“Kissable Lips” First Impressions (Ep.1 & 2)

Vampires. Desire. Desperation.

These are the things brought to the screen in Kissable Lips, the new Korean BL starring Yoon Seo Bin as Choi Min Hyun and Kim Ji Woong as Kim Jun Ho.

Honestly, vampire stories are one of those things you either do right or fail miserably at in television or film. Because of this, I went into the first two episodes hopeful but with low expectations.

Kissable Lips holds its own from the beginning, starting with an original take on vampires that keeps the story exciting. Considering how many vampire tales are out there, it’s refreshing when it feels new. Having Kim Ji Woong portray a dying vampire who gets blood from his victim by kissing them is undoubtedly fresh, unless this is a twist in the myth I’ve somehow missed. The revelation that vampires can die following a ten-year period if they kill a human also lends an appealing desperation and likeable humanity to the mythological creature, making them less scary despite their bloodthirsty needs.

Actors Yoon Seo Bin and Kim Ki Woong do a remarkable job, delivering believable characters in a supernatural storyline. Kim Ji Woong, in particular, captured my attention. The wounded way he carries himself without being overdramatic lends a natural edge to a not-so-natural story. I sympathized with Jun Ho and his plight, as well as his desire and need to be human. I know that Ji Woong has portrayed a vampire before in a previous drama, though I admit I haven’t seen it but am increasingly interested in doing so based on his current role.

I have never been a big fan of the vampire genre, and I am probably one of the few that didn’t particularly enjoy the Twilight franchise. For Jun Ho to capture my attention and my sympathy says a lot about what the writers and the cast have managed to do, not only with an overly done genre, but with a short format drama besides.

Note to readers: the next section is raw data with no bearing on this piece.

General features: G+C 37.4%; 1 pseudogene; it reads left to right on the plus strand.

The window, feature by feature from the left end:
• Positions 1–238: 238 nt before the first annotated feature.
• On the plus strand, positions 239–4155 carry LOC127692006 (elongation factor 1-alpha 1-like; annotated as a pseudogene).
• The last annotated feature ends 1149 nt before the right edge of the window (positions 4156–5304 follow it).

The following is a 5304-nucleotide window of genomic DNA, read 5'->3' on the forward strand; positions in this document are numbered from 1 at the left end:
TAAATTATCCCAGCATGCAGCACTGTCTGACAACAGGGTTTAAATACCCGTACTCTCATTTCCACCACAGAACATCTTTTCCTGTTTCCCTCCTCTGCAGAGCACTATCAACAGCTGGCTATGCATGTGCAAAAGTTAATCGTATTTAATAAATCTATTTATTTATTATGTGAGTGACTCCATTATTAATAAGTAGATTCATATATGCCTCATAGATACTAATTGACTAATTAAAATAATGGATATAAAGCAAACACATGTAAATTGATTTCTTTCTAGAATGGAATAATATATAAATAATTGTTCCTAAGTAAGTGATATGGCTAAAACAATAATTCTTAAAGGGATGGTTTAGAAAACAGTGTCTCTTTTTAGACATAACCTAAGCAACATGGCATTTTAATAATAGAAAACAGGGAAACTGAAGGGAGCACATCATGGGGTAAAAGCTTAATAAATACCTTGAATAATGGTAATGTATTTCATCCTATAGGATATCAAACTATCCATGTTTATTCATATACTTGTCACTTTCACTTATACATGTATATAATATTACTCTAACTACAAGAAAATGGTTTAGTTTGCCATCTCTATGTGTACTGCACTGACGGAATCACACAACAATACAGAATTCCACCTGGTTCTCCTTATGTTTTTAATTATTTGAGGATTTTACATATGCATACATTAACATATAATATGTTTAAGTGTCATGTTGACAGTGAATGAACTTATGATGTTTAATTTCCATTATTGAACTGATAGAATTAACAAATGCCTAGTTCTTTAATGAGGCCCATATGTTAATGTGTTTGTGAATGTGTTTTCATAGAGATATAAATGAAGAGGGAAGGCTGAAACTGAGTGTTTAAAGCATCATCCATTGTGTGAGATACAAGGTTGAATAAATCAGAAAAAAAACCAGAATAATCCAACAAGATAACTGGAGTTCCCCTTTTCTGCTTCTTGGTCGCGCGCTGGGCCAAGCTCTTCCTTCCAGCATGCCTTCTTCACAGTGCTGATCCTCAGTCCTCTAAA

One of my biggest complaints with the short Korean BLs has been their misuse of time, the way they tend to try fitting multiple plots into short intervals. Thus far, Kissable Lips has not done this. Instead, It’s focused entirely on Jun Ho’s need to drink a pureblood’s blood to survive and become human. Focusing on this one aspect saves itself from the issues past mini Korean BLs have faced.

Although we don’t see as much of Min Hyun’s POV, we see enough to endear us to the awkward human Jun Ho is attempting to seduce. From snippets of dialogue about a past kidnapping attempt and the overprotectiveness of Min Hyun’s older brother, it’s easy to deduce that Min Hyun has always been a target of vampires. I love that this drama feeds us Min Hyun’s life in snippets, primarily through conversations with Jun Ho. This allows viewers to learn about the pureblood human at the same pace as Jun Ho. Again, It’s clever writing to focus on one character and aspect in a short story, and so far, Kissable Lips is not disappointing me. It was especially smart to use the video project to feed viewers and Jun Ho information about Min Hyun that allowed us to get to know him better and become endeared to him.

This single aspect of focus brings me to the chemistry. In a story about a vampire needing to seduce an innocent young man, the chemistry between the leads is the most vital tool to do this. The growing attraction between Min Hyun and Jun Ho is palpable, mainly from Min Hyun’s perspective. His stolen glances and evident joy at being near the vampire are fun and heart-fluttering. I am captivated by his growing confusion and desire, as well as his need to be a teenager enjoying himself away from his brother’s protective restraints. As for Jun Ho, the desperate need for Min Hyun’s blood is all-consuming and his main focus in the first two episodes, but there are hints that his heart is melting.

I am excited for the rest of this series. I hope it remains both strong and singularly focused for the rest of the drama. For those looking for a short supernatural BL full of chemistry, Kissable Lips is definitely for you. Check it out now on Viki and Bilibili.

Rating- 4 out of 5

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